Figure 64 This patient has both insulin lipid hypertrophy and lipoatrophy. The lipid hypertrophy is seen in the lateral thigh and buttock regions where insulin has been injected. If the same injection site is used over many years, a soft fatty dermal nodule, often of considerable size, develops, possibly owing to the lipogenic action of insulin. Patients should be discouraged from using such sites as variation in insulin absorption may occur, leading to erratic control

Lipoatrophy Elbows

Figure 65 This patient has areas of lipid hypertrophy on both elbows. This is a highly unusual site to encounter lipid hypertrophy and a highly unusual site for insulin injection. His glycemic control, as a consequence, was very unstable but improved when he was persuaded to inject elsewhere on a rotational basis

Figure 65 This patient has areas of lipid hypertrophy on both elbows. This is a highly unusual site to encounter lipid hypertrophy and a highly unusual site for insulin injection. His glycemic control, as a consequence, was very unstable but improved when he was persuaded to inject elsewhere on a rotational basis

Figure 66 Blood glucose self-monitoring technique. A drop of blood is applied to a strip inserted into a pen meter. The drop of blood produces an electrical current proportional to its glucose concentration. No timing or wiping of the blood is necessary, although the timing sequence must be started by hand. Self-monitoring of blood glucose has become an integral part of modern insulin treatment. It allows patients to make their own adjustments to insulin dosages and helps to avoid hypoglycemia. Self-monitoring increases the patients' role in their own management and gives a greater sense of being in control of their condition. There is as yet no consensus on how often patients should check their blood glucose, and the role of self-monitoring in type 2 diabetes mellitus remains in dispute

Hypertrophy Insulin

Figure 67 The Optium Xceed meter has the unique ability to measure both blood glucose and blood ketone levels. Not only are these functions useful in hospital patients with diabetic metabolic decompensation, but also they can be very helpful in allowing diabetic patients in the community to detect impending ketosis and thus take corrective action to prevent diabetic ketoacidosis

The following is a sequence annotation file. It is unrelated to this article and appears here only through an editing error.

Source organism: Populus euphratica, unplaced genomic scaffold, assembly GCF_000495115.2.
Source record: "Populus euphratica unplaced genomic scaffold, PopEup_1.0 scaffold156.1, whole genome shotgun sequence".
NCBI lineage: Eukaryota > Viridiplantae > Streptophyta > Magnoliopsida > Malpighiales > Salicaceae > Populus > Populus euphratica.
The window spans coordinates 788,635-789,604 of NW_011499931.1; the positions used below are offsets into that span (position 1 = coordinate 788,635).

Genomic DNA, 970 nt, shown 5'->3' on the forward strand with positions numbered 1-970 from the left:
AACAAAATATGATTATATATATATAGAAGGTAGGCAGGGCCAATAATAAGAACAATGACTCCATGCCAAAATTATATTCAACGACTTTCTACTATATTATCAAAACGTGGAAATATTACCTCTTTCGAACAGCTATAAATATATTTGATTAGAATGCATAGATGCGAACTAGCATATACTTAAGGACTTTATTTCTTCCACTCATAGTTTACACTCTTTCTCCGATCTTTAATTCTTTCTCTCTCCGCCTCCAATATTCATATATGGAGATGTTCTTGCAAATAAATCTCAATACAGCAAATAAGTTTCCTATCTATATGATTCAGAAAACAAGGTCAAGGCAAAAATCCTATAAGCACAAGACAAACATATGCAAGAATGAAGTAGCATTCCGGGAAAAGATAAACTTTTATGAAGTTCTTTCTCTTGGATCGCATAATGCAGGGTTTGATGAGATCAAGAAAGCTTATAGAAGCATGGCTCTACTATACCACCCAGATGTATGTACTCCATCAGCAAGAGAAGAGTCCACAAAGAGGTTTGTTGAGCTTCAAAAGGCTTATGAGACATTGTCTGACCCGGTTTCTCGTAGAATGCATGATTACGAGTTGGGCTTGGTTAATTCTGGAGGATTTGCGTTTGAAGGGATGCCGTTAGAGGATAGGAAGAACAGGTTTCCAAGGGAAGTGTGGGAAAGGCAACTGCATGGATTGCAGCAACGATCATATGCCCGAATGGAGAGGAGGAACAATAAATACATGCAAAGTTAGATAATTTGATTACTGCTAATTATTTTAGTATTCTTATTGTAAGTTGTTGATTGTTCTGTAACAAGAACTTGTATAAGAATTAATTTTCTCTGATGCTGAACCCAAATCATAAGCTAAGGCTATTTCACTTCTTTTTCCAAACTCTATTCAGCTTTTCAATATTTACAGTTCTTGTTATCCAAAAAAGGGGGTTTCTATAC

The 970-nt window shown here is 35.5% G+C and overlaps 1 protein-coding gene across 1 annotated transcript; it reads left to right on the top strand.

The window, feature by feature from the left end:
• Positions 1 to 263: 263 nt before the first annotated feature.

Figure 67 The Optium Xceed meter has the unique ability to measure both blood glucose and blood ketone levels. Not only are these functions useful in hospital patients with diabetic metabolic decompensation, but also they can be very helpful in allowing diabetic patients in the community to detect impending ketosis and thus take corrective action to prevent diabetic ketoacidosis

Patient Diabetic Ketoacidosis

Figure 68 Many diabetic patients have significant visual loss due to diabetic retinopathy. Such loss makes conventional home blood glucose meters difficult to use. The newly developed SensoCard Plus meter is a novel talking blood glucose meter which uses biosensor technology to measure blood glucose and then produces the result using synthesized speech

Figure 68 Many diabetic patients have significant visual loss due to diabetic retinopathy. Such loss makes conventional home blood glucose meters difficult to use. The newly developed SensoCard Plus meter is a novel talking blood glucose meter which uses biosensor technology to measure blood glucose and then produces the result using synthesized speech

Figure 69 The MiniMed continuous glucose monitoring system is designed to monitor glucose levels in interstitial fluid, that are thought to be almost always comparable with blood glucose levels. A sensor is inserted under the skin of the anterior abdominal wall and interstitial glucose levels are sensed every 10 s and averaged over 5min. Glucose sensors are worn for a maximum of 3 days and calibrated on the basis of four or more capillary glucose readings each day. Data are stored in the monitor and downloaded to an external computer and viewed in a graphical format

Diabetes Insulin Monitor